Goldsmith—"The Vicar of Wakefield"
CHOSE my wife," says Dr. Primrose in the beginning of the
book, "as she did her wedding gown, not for a fine, glossy
surface, but such qualities as would wear well. To do her
justice, she was a
Of his children he says, "Our eldest son was named George, after
his uncle, who left us ten thousand pounds. Our second child, a
girl, I intended to call, after her aunt, Grissel; but my wife,
who had been reading romances, insisted upon her being called
Olivia. In less than another year we had another daughter, and
now I was determined that Grissel should be her name; but a rich
relation taking a fancy to stand
This is the family we learn to know in the "Vicar." When the
story opens Olivia is just eighteen, Sophia
seventeen, and they
are both very beautiful girls. At first
The dear doctor soon settles down to his changed life, but his
wife and her beautiful daughters try hard to be as fine as they
were before, and as grand, if not grander, than their neighbors.
This desire leads to not a few of their adventures. Among other
things they decide to have their portraits painted. This is how
"Having therefore engaged the limner (for what could I do?) our next deliberation was, to show the superiority of our taste in the attitudes. As for our neighbour's family, there were seven of them; and they were drawn with seven oranges, a thing quite out of taste, no variety in life, no composition in the world. We desired to have something in a higher style, and after many debates, at length came to a unanimous resolution, of being drawn together, in one large historical family-piece. This would be cheaper, since one frame would serve for all, and it would be infinitely more genteel; for all families of any taste were now drawn in the same manner.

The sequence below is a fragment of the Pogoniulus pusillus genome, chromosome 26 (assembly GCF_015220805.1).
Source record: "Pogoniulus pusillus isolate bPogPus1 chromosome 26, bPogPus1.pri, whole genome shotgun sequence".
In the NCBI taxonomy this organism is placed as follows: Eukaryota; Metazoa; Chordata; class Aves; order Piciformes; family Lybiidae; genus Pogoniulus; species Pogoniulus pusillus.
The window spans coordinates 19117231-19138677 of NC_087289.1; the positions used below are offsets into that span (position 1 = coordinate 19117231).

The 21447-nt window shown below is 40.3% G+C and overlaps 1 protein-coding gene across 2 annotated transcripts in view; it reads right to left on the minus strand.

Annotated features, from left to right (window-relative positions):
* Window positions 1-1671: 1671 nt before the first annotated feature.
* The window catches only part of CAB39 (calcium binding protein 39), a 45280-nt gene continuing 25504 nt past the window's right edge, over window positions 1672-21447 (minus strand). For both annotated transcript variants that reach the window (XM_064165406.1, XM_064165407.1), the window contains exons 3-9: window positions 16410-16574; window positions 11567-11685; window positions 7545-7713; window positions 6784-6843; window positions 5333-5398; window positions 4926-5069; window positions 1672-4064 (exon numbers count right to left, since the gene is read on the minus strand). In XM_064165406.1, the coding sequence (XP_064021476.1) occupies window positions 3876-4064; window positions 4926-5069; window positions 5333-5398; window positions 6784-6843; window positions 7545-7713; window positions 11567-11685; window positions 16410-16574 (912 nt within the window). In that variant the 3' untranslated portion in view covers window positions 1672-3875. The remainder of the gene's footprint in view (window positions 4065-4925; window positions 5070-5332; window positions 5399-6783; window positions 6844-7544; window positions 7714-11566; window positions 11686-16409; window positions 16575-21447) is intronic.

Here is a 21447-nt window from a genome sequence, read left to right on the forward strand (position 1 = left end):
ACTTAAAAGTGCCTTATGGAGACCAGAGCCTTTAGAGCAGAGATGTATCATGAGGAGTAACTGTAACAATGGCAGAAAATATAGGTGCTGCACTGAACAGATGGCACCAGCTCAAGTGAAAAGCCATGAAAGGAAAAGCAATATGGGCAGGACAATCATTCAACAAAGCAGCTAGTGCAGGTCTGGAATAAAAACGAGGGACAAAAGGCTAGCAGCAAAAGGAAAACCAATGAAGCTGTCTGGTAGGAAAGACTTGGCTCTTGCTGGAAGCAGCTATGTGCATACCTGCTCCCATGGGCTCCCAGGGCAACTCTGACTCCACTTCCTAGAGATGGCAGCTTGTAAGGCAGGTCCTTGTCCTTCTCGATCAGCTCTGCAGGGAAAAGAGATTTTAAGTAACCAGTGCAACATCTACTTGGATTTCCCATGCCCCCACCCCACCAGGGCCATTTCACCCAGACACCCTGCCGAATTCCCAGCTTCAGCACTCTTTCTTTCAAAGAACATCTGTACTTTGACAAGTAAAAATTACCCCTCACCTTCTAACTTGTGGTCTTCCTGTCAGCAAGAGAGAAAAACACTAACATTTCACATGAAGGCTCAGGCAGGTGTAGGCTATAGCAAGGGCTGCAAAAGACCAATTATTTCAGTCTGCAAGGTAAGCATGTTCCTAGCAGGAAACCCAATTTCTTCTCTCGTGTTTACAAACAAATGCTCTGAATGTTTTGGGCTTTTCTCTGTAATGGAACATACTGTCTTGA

"As we did not immediately recollect an historical subject to hit us, we were contented each with being drawn as independent historical figures. My wife desired to be represented as Venus, and the painter was instructed not to be too frugal of his diamonds in her stomacher and hair. Her two little ones were to be as cupids by her side; while I in my gown and band, was to present her with my books on the Whistonian controversy. Olivia would be drawn as an amazon, sitting upon a bank of flowers, dressed in a green Joseph, richly laced with gold, and a whip in her hand. Sophia was to be a shepherdess, with as many sheep as the painter could put in for nothing; and Moses was to be dressed out with a hat and white feather.
"Our taste so much pleased the Squire that he insisted on being put in as one of the family, in the character of Alexander the Great, at Olivia's feet. This was considered by us all as an indication of his desire to be introduced into the family; nor could we refuse his request. The painter was therefore set to work; and as he wrought with assiduity and expedition, in less than four days the whole was completed. The piece was large; and it must be owned he did not spare his colours; for which my wife gave him great encomiums.